|St. Thecla, Virgin and
Martyr - 1st Century
The veneration of St. Thecla of Iconium was widespread in early Christianity. Her story comes to us through the 2nd-century Acts of Paul, the Thecla episode of which also circulated under the title Acts of Paul and Thecla. Its two most dramatic elements are the Iconians' attempts to kill St. Thecla first by fire and then by throwing her to the beasts. St. Paul's prayers frustrate both these designs, and St. Thecla goes on to an eremitic life in a cave in Seleucia, Syria, and lives there for another 72 years.
Some Greek manuscripts have a final episode in which, to preserve her from a band of rapists, God opens up a crack in a mountain for St. Thecla and closes it before the men can lay hands on her.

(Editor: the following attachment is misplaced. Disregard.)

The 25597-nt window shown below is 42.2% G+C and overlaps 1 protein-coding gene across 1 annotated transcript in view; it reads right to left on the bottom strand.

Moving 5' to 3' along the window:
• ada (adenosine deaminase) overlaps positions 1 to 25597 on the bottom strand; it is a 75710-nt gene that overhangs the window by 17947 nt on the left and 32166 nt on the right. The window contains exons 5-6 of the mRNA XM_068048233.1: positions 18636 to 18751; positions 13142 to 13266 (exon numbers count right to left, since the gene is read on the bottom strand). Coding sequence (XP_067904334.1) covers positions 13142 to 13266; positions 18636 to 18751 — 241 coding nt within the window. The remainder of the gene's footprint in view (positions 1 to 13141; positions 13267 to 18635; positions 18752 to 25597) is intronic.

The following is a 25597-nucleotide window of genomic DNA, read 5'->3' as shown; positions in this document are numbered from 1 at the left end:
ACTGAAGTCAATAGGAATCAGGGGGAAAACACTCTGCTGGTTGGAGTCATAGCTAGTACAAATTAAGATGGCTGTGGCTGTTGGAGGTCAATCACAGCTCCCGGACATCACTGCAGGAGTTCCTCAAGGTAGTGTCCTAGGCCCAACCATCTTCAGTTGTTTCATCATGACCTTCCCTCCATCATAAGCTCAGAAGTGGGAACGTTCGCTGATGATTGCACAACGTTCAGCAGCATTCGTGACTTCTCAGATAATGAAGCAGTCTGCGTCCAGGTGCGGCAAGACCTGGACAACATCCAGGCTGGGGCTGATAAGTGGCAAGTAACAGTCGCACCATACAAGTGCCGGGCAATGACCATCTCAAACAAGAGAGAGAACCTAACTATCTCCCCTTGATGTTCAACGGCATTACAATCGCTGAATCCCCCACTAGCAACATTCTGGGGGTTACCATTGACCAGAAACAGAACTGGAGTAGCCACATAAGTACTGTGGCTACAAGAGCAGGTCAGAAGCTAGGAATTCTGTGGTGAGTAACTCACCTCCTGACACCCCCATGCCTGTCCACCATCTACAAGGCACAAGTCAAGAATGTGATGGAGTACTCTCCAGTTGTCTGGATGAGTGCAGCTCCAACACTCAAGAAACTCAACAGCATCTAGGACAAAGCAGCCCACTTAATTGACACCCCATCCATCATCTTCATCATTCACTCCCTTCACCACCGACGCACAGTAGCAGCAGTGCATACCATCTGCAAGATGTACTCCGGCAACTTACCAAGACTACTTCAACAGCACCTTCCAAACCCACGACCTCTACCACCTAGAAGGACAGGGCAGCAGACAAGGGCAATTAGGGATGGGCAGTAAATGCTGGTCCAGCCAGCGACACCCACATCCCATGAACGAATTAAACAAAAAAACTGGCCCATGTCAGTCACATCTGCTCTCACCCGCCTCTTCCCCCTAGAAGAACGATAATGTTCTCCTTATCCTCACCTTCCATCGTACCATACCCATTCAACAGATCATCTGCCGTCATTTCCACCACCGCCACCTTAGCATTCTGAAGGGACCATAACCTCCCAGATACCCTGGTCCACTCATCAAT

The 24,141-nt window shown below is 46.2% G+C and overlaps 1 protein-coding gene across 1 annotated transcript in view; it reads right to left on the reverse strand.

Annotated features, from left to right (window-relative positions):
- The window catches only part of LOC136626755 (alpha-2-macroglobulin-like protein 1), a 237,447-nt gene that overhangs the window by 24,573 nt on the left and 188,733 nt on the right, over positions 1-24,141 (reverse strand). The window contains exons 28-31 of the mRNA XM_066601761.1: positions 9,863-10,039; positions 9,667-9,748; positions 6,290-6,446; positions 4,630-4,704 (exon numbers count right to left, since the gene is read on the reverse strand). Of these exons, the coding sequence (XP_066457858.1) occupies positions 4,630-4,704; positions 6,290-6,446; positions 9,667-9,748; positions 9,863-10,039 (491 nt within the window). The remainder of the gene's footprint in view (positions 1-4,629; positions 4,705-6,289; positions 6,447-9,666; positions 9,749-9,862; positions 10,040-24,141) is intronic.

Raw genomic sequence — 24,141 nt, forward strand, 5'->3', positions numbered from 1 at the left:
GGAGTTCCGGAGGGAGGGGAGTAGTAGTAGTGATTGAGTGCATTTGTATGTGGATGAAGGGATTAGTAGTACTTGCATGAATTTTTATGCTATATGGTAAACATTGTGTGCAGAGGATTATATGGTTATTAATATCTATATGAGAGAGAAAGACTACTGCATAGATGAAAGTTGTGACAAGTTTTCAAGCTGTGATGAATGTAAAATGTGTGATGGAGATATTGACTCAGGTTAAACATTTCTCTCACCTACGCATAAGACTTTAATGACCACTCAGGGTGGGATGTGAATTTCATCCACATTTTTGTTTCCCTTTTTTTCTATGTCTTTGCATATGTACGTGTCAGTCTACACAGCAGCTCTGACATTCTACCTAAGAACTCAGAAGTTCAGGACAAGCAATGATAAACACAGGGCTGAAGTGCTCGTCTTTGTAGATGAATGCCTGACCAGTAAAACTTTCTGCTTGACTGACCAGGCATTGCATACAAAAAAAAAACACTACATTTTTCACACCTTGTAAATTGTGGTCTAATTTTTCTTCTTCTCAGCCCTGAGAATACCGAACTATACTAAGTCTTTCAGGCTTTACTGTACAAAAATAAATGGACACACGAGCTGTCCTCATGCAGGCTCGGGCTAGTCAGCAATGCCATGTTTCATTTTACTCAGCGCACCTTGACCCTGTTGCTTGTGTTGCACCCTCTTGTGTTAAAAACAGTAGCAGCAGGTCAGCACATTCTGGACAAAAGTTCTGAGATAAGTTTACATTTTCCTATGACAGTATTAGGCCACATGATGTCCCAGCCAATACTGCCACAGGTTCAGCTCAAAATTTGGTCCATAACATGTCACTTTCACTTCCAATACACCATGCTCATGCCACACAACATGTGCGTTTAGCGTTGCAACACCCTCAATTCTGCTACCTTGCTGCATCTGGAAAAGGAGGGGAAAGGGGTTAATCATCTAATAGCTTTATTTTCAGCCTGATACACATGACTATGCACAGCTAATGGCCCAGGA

Notwithstanding all these preservations, St. Thecla was universally revered as a martyr. Indeed, the martyrology of the Greek Church lists her with the title, "Protomartyr among women and equal to the Apostles." St. John of Damascus' eighth-century hymn to St. Thecla seems to imply that it was her willingness to be a martyr that made her one. ("You chose to die, and now you live to the ages.")
In 1630 the people of Este credited St. Thecla with interceding for them during a plague. In the following century Tiepolo painted a commemoration of that event (see painting).
Feast day: September 23 in the Roman Martyrology, September 24 in the Greek; several other dates in early martyrologies.
At left, St. Thecla Altarpiece - Burgos, Spain
The Acts of Paul and Thecla (cache)
Hymn by St. John of Damascus (cache)